In speaking of the bravery of the men who comprised the militia, Young says:
"In those days, cowards did not come to Kentucky. Men who faced the dangers and difficulties of pioneer life were not only heroic, but they were fearless..."
The following pictorial chronicles my first attempt at play-testing this battle using my new and improved rules.
1. The first shot shows the militia, divided into 3 groups, 130-men strong, preceded by a 25-man advance guard. (The advance guard should be mounted, but I don't have the figures yet. Hey, Blue Moon! I'm waiting....)
2. The first hidden Indians show themselves. Fire erupts from the treeline and half the advance guard turns tail an flees. (My visual for routing troops is a "dust tail" of white cotton. It works better in drier climes, like the high plains of Montana. But it suits me okay.) The other advance guard base is disrupted (shown by the placement of a casualty marker.)
3. A closer look at the action.
4. More Indians pour out of the woods. Brandishing tomahawks. Some stop and fire their muskets. Colonel Trigg high-tails it!
5. Another close up. You can hear the war whoops! (Maybe that's just me, though...)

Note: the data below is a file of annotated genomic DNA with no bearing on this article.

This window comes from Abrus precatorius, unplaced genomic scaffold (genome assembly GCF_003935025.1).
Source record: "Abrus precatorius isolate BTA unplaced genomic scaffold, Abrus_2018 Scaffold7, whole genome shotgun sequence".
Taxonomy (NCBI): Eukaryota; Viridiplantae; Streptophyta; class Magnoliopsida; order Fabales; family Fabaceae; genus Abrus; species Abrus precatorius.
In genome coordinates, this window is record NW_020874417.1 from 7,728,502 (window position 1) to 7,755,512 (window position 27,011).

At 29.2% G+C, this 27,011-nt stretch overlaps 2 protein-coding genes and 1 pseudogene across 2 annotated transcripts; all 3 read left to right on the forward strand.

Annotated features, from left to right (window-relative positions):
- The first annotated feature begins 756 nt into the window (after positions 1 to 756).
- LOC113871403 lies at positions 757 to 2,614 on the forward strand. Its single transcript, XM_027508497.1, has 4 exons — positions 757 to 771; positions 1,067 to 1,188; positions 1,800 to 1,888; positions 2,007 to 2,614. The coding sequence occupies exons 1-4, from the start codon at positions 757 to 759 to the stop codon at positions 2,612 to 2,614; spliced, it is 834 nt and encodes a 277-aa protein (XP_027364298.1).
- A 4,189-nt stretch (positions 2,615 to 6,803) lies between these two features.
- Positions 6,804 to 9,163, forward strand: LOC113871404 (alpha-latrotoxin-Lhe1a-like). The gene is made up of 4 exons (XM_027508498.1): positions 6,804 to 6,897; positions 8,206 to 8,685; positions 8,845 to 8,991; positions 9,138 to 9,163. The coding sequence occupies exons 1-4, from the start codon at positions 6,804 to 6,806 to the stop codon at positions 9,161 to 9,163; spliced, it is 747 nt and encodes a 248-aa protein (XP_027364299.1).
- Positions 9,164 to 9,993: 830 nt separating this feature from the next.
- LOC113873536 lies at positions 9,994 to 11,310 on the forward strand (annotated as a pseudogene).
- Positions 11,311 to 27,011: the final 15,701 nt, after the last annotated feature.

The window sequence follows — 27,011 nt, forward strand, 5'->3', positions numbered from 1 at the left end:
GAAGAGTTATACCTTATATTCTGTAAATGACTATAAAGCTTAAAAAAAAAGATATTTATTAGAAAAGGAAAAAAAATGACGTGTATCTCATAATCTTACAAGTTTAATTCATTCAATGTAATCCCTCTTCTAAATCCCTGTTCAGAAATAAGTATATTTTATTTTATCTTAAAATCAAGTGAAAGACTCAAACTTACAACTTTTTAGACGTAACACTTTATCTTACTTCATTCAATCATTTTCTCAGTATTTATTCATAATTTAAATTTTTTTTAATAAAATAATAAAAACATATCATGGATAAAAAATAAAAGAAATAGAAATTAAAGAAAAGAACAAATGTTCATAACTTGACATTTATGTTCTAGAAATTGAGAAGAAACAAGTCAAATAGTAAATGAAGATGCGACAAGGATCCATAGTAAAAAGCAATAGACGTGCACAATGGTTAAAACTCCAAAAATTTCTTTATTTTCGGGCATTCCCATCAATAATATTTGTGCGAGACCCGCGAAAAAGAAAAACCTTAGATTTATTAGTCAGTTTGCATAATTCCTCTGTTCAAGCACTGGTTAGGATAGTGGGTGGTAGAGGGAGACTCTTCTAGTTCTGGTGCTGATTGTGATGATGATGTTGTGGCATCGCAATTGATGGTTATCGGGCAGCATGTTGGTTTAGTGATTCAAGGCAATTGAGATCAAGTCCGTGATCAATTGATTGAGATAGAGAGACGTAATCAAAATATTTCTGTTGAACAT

6. More Indians descend on the Kentuckians' right. Here you can see that one Indian base has been pinned. But the militia's right and center is in dire trouble. At the bottom is a hand-to-hand melee.
7. From the Indians' perspective.
8. The Indian base prevails in the tomahawk duel (the militia, though keen marksmen, have no bayonets). More Indians come to grips with the militiamen.
9. The Kentuckians' right has totally collapsed. During their turn, the whites attempt to form a solid line facing the savage onslaught. Some fire but other hold out for Reaction Fire during the inevitable Indian charge to come.
Not too bad, overall. At this point, I ended the affair and took the rules in for a tuneup. At issue was the fire/reload relationship. I was forcing rifle-equipped and untrained bases to reload after each shot (one of my new rules). It might have been more realistic, but it took away a lot of the hard decision-making from my original fire-reload rules. In the original, you only had to reload after 2 shots (on the assumption that a smart group would not discharge all their muskets at once, more or less). This created a conundrum during reaction fire as you don't want to find yourself unloaded within striking range of a strong melee opponent. So the 2-shots rule is back.
About the scenario itself, in order to avoid a completely historical result, I think I'll eliminate 1/3 of the 300 Indians. The Kentuckians stood a fighting chance as it was -- but just barely. If I had used the third group of injuns, it would have been a pretty short and uninteresting affair (at least for the militia player).
So with these changes in place, I think Dark and Bloody Ground is pretty well finished. It works well for irregular troops, white and red. Next I will test it using some regulars, like these guys I spent the past couple weeks painting:
|1st Massachusetts Provincial Infantry Regiment gearing up for duty in the coming Lake George Campaign, 1755.|